Delusional, arrogant Team Rahul blames critics for defeat

All indications are that the Congress will view those speaking out against Rahul's coterie of advisers as opportunists and rebels, not as loyalists wanting to see real change in the party.

FP Politics May 23, 2014 12:00:44 IST
Delusional, arrogant Team Rahul blames critics for defeat

One might imagine that when a former minister and two-term MP from one of the country's most high profile constituencies, South Mumbai, speaks up about the state of affairs that led the party to its most morale- crushing defeat at the general elections, party leaders will sit up and listen. It takes a special kind of mulishness, however, to come up with the response that the Congress party has: A close aide of party vice-president Rahul Gandhi was quoted in The Indian Express as saying those speaking out were "merely jockeying for positions".

Delusional arrogant Team Rahul blames critics for defeat

The Congress faced its worst ever performance in the 16th Lok Sabha elections. Reuters

Displaying the very arrogance and disconnect with reality that is being spoken about by a rising tide of very troubled Congressmen, the unnamed leader is quoted as having said, "They are making self-serving arguments. A bunch of leaders and ministers created negativity that led to this defeat, and instead of taking responsibility for it, they are now clamouring for bigger positions and blaming the man who prevented a further slide in the party’s vote share."

On Thursday, speaking to the same newspaper, Milind Deora had said those advising the Congress top brass had neither an electoral experience nor any grassroots connect. His colleague from Mumbai who also lost this election, Priya Dutt, chimed in later in the day, drawing attention to a "disconnect" between the party and the people.

Deora has been outspoken in the past, having famously tweeted about a decision deficit in the Maharashtra government several years ago and, more recently, having tweeted against the proposed ordinance to protect convicted Parliamentarians a day before Rahul Gandhi's impromptu press conference on the matter. He defended his quotes on Twitter later, saying he was speaking as a loyal Congressman who wanted to see opportunity in this shock defeat. But the damage had been done, perhaps. He had, after all, told The Indian Express that "people who take the advice" must also bear the responsibility, alongside the ill-informed advisers and those who stayed silent.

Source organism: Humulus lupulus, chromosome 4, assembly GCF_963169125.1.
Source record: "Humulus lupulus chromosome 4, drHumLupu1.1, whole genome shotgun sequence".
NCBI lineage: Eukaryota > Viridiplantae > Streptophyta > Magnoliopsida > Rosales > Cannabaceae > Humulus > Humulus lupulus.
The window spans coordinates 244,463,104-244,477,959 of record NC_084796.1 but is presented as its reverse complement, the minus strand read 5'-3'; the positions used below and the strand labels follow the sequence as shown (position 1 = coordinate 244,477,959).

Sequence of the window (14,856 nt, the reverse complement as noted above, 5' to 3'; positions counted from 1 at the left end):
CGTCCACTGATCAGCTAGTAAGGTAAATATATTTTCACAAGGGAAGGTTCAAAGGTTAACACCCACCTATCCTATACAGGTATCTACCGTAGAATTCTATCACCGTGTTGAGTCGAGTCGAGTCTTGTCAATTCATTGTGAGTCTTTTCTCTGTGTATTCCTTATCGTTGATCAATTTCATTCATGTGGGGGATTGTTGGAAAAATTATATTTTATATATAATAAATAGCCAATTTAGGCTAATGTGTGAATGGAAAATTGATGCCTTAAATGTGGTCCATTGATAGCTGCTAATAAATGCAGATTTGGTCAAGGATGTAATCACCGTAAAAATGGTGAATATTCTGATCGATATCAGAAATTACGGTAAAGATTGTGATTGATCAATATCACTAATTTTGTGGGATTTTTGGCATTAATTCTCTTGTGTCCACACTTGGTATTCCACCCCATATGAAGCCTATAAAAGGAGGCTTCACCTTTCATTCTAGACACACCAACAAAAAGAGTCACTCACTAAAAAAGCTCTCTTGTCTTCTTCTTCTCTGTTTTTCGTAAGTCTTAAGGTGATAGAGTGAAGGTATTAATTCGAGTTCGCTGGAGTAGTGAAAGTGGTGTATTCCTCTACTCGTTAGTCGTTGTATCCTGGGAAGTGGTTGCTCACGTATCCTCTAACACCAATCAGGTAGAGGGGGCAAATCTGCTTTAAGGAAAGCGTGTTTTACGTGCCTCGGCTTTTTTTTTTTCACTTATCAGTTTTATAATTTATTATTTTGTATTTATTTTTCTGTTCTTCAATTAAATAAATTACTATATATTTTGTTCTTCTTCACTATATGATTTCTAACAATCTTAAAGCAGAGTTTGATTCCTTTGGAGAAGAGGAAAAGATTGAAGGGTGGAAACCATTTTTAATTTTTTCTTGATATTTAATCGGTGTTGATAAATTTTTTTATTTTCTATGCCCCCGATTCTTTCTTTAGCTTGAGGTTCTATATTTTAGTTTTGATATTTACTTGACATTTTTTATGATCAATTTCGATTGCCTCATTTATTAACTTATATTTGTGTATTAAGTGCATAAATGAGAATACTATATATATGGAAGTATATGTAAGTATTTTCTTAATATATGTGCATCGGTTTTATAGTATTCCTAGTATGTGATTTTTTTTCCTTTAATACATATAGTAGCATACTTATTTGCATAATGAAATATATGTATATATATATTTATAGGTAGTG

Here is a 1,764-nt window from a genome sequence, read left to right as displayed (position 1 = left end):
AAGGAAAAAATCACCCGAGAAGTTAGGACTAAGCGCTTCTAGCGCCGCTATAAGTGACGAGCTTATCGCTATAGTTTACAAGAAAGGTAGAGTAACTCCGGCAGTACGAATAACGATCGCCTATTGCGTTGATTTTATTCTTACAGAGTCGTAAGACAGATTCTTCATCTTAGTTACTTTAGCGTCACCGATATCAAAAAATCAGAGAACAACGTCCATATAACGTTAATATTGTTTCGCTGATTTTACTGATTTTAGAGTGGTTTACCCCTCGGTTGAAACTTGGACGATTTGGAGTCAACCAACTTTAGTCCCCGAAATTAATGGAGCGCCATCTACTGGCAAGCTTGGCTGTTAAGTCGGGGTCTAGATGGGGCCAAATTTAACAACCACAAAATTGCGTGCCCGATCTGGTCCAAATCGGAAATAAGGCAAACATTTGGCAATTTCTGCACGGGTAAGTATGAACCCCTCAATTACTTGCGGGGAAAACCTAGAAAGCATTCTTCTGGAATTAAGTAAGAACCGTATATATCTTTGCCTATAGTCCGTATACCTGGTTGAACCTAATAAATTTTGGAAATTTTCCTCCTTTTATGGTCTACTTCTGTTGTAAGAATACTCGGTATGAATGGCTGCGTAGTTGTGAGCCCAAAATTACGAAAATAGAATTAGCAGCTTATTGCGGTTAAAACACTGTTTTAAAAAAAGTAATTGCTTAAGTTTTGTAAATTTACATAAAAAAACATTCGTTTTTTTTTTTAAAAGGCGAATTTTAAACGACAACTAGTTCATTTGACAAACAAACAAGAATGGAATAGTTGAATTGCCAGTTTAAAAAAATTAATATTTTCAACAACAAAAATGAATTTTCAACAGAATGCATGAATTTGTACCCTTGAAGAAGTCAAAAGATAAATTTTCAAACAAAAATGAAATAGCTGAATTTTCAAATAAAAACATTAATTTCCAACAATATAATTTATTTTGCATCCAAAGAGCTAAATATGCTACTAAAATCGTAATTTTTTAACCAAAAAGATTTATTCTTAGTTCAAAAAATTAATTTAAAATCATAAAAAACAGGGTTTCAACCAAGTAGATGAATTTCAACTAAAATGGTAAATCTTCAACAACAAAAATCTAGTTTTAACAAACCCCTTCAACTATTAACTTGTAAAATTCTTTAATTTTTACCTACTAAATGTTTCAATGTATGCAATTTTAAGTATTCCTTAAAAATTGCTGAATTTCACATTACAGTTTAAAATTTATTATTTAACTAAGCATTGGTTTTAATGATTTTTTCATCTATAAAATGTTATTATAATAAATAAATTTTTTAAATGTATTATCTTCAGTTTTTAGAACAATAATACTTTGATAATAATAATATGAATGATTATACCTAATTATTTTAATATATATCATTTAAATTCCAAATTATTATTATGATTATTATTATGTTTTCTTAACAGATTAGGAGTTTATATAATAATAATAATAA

This time, the former Mumbai MPs were seconded by senior Congressman Satyavrat Chaturvedi who sought a "ruthless introspection".

The Times of India reported another young leader Jyotiraditya Scindia as saying the party failed to communicate its programmes to the people. Incidentally, communication was handled by Team Rahul. "Increasingly, more and more Congressmen are confessing in private that the young leader (Rahul) possibly lacks the qualities to lead the party," the report said.

There is little doubt who is the target of the first voices of dissent within the Congress.

Writing in Business Standard, journalist Bharat Bhushan says the high command appear to have little clarity about the role of their respective teams. "One relies on people who are afraid of contesting elections and are living off the party, parasitically. The other chooses MBAs, accountants, software experts and city slickers who can converse in English, as his advisors. Neither coterie is a substitute for people connected with the masses. They indulge in palace intrigues while keeping their masters happy. At least now, they should be told to prove themselves by winning a panchayat election to begin with."

The writing is on the wall. The Congress leadership, in all probability, will not read it and will instead go after those seeking reformative measures.

Rumours that the voices of revolt within the party will be quelled have begun.

According to a report in The Economic Times, the Rahul camp is now aligned against a clear anti-Rahul camp, the former advising him to nip this mutiny of sorts in the bud and disallow any attempt to seize the leadership of the Parliamentary Party back in favour of the old guard.

The report says the anti-Rahul camp wants somebody from the old guard to assume the position of Leader of Opposition -- the last thing the Congress will fight for this election, and which depends entirely on the discretion of the Speaker, given that the Congress does not have the numbers to be the principal Opposition party in LS.

This camp wants to clip Rahul's wings, get a veteran elected Congress Parliamentary party leader and also Leader of Opposition. The report said, "By blaming Rahul and his advisors for the poll debacle, the veterans want to ensure that they continue to assert authority over the party and retain it as a "hard-nosed political entity, programmed to rule, instead of turning it into a woolly-headed NGO led by non-political academics and activists," as a senior leader put it."

How much longer before the "camps" realise the battle has been lost?

Updated Date:

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